Tuesday, 12 March 2013

Taxing Europe's way out of trouble

The current clamour for higher taxes in Europe may still fail to address its big deficits and rising inequality
By Jonathan Eyal, The Straits Times, 11 Mar 2013

"WE SHALL squeeze the rich until their pips squeak" is how a British finance minister once summed up his yearly budget. That was decades ago and, soon thereafter, the idea of punitive taxes on the wealthy fell out of fashion.

Yet it's back in fashion now, and with a vengeance. Europe recently adopted measures to limit the pay and raise taxes on wealthy bankers. France is threatening its rich with a 75 per cent taxation rate. And both India and Singapore have unveiled budgets which follow the so-called "progressive taxation" model of imposing higher tax liabilities on the wealthy.

But it is doubtful that the revival of progressive taxation will deliver better results than during the 1970s, when it was last tried wholesale in the industrialised world. It failed to eliminate social divisions and did not fill government coffers either.

There are two historic ways of looking at taxation. The first is purely utilitarian: Taxation is a method by which the state raises money to finance its activities. Who pays how much is less important than the task of collecting the right amount cheaply. But the other view is that taxation should be a government-controlled instrument of social engineering, by helping transfer wealth from the rich to the poor, or by persuading people to change some of their habits. This means a taxation system which is not value-free, but one which has a "soul", a moral purpose.

Taxes to change society

IN PRACTICE, the two concepts have long ago become inseparable in all developed countries. Even governments which deny any intent to use taxation for social engineering purposes impose bigger burdens on the wealthier members of their society, either through direct income tax or by hitting the rich with indirect taxes which apply solely to them, such as higher duties on luxury cars and expensive homes or the latest wheeze in Europe: special levies on business-class airline tickets.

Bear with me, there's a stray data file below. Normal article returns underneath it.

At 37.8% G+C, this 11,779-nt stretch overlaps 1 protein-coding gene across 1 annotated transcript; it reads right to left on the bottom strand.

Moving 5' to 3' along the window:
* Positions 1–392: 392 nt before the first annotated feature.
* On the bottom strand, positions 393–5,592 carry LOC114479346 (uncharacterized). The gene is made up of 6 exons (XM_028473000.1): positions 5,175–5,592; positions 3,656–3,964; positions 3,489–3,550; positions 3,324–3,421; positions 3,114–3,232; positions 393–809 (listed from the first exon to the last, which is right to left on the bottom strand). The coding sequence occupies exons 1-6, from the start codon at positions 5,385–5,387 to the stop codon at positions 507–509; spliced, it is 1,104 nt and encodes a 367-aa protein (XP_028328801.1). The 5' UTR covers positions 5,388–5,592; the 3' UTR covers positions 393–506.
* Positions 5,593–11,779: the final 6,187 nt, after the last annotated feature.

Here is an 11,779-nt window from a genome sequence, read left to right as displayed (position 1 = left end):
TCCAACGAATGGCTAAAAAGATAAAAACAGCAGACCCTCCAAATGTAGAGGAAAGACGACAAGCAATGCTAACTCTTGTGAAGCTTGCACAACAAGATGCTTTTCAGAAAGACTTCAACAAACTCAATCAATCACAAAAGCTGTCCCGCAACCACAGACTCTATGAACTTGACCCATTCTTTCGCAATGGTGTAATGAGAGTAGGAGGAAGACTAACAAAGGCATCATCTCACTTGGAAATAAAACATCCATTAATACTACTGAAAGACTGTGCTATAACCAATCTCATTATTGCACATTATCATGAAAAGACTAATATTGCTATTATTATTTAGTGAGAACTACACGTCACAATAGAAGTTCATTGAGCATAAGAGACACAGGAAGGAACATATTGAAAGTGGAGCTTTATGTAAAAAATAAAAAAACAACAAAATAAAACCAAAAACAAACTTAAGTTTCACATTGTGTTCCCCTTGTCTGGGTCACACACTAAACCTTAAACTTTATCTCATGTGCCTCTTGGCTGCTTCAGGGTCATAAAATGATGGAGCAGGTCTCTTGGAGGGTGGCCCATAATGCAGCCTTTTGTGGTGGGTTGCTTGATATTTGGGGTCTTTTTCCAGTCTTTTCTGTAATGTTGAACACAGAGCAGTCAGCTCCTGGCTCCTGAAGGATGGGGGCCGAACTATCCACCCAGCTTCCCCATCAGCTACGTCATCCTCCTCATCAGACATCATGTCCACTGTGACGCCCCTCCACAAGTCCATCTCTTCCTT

And virtually all taxation systems aim to change bad habits - heavy duties on cigarettes and alcohol - or promote certain virtues, such as tax exemptions to newly-married couples. The global taxation debate is no longer about absolute principles, but more about the most appropriate mix of taxes to achieve the right policy outcomes.

It is tempting to blame the present fashion for progressive taxes solely on the global economic downturn - governments facing bankruptcy are desperate to raid the pockets of those best in a position to pay. But the real explanation lies much deeper.

Every developing economy usually starts with a simple, flat taxation system yet invariably ends up facing demands for progressive taxes the moment it joins the ranks of developed nations. This is partly because people's expectations grow, the list of services the state is expected to provide expands and wealth differentials become more pronounced. In this respect, the debate in Singapore about the merits of progressive taxation is utterly predictable.

The second underlying reason why progressive taxation is fashionable has less to do with the economy and more with the latest technological advances, which allow governments to collect, store and process a vastly larger and far more accurate amount of data about its citizens. This means that it is easier to identify the wealthy not just by their income, but also by their living habits and property. It's simply far easier to tax the rich than ever before. And wealthy individuals find it harder to avoid paying these taxes, as some German millionaires recently discovered when they were nabbed after their government matched electronic data stolen from tax havens such as Switzerland and Liechtenstein with other information it held about them.

Data-driven tax policies

THE availability of data has another consequence: a better understanding of the phenomenon of income inequality. Inequalities created as the result of people having different skills and aptitudes are not only inevitable, but actually necessary for a thriving economy. However, when these inequalities are the result of institutional barriers which hold down certain groups of people, then they are of great concern. That much was known for generations; now, however, we have precise statistics to measure the size of the problem, so governments face more informed clamour of demands to address such issues.